Sometimes going after one negotiation bird improves your chances of nabbing the other. Consider the experience of a friend who was recently shopping for a new car. He'd always had good luck with Fords and was inclined to stick with them, especially after driving the latest model. After some back and forth, the salesman quoted a price that was OK but not great. My friend said he'd think about it and headed to a nearby Dodge dealership. He took a Durango for a test drive—right back to the Ford lot, parking next to the Explorer he'd been looking at moments earlier.
The salesman dashed out of the showroom. "What are you doing?" he said. "Comparison-shopping" was the genial answer. "Look," my friend said, "the Durango actually has better headroom."
Desperate not to lose my friend's business, the Ford salesperson went through the ritual of shutting the doors of both cars. The Explorer's door made a satisfying thunk. "You can hear that quality," he said, though clearly his heart wasn't really in his patter.
Within 10 minutes, the salesman dropped the Explorer's price by another $1,400, and my friend bought the vehicle.
3. Hone your leverage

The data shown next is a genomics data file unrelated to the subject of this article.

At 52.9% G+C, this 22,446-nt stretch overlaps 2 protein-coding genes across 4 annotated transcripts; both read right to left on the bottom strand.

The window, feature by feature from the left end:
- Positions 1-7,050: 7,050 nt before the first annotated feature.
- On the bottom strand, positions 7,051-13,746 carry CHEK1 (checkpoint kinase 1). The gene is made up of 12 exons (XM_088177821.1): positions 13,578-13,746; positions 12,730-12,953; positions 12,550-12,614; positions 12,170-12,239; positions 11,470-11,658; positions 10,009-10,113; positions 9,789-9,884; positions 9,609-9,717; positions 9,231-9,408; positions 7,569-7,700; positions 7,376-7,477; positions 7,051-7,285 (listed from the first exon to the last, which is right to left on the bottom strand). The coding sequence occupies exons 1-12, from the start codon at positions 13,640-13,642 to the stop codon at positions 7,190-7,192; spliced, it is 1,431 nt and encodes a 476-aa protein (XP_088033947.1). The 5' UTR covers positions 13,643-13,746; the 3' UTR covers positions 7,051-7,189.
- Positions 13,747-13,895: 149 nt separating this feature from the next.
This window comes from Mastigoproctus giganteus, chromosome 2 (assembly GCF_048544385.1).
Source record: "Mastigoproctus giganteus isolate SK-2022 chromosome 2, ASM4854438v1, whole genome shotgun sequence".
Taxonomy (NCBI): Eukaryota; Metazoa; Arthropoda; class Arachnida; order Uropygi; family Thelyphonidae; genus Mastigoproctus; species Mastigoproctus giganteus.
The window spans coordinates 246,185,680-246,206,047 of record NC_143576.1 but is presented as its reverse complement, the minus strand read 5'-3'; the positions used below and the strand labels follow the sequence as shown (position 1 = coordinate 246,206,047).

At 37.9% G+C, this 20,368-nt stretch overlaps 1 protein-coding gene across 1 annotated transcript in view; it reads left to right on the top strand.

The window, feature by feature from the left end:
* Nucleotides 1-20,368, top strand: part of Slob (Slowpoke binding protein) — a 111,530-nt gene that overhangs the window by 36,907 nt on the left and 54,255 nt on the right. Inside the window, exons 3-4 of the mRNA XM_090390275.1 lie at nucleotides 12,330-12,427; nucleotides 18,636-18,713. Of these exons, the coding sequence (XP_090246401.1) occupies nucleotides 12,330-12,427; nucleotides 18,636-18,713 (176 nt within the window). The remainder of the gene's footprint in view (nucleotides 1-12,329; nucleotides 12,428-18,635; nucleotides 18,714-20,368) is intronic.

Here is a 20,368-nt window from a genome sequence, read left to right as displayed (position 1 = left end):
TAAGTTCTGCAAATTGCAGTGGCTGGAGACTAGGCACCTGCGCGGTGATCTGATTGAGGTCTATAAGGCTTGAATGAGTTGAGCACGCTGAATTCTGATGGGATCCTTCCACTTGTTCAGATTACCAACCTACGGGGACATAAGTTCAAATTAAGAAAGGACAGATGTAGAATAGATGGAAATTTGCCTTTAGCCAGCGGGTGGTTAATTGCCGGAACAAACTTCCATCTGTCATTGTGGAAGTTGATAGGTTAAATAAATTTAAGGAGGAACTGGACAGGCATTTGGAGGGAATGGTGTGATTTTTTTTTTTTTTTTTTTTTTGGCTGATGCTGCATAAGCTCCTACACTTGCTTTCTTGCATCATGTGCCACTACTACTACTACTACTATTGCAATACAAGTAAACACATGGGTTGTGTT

Suppose that the Abbott and orchard properties seem equally promising, and there's no urgency regarding either one. If negotiation were costless, Jim could keep both options fully open. But serious preparation takes time and money. Jim may have to hire a lawyer to review land-use regulations and an architect to do preliminary site plans. He'll also have to check on the availability of subcontractors for different phases of construction.
It might seem pointless for Jim to double his expenses and meetings when he needs only one parcel of real estate, not two. Shouldn't he arbitrarily pick one potential deal and put his best effort into it? Not necessarily. Unless Jim is certain that he can close a specific deal, he may need a fallback. In addition, Jim might be able to secure better terms from the Abbott estate if the executor knows he's also looking at the bank's orchard. This may increase the odds of impasse on that front, but the risks may be justified.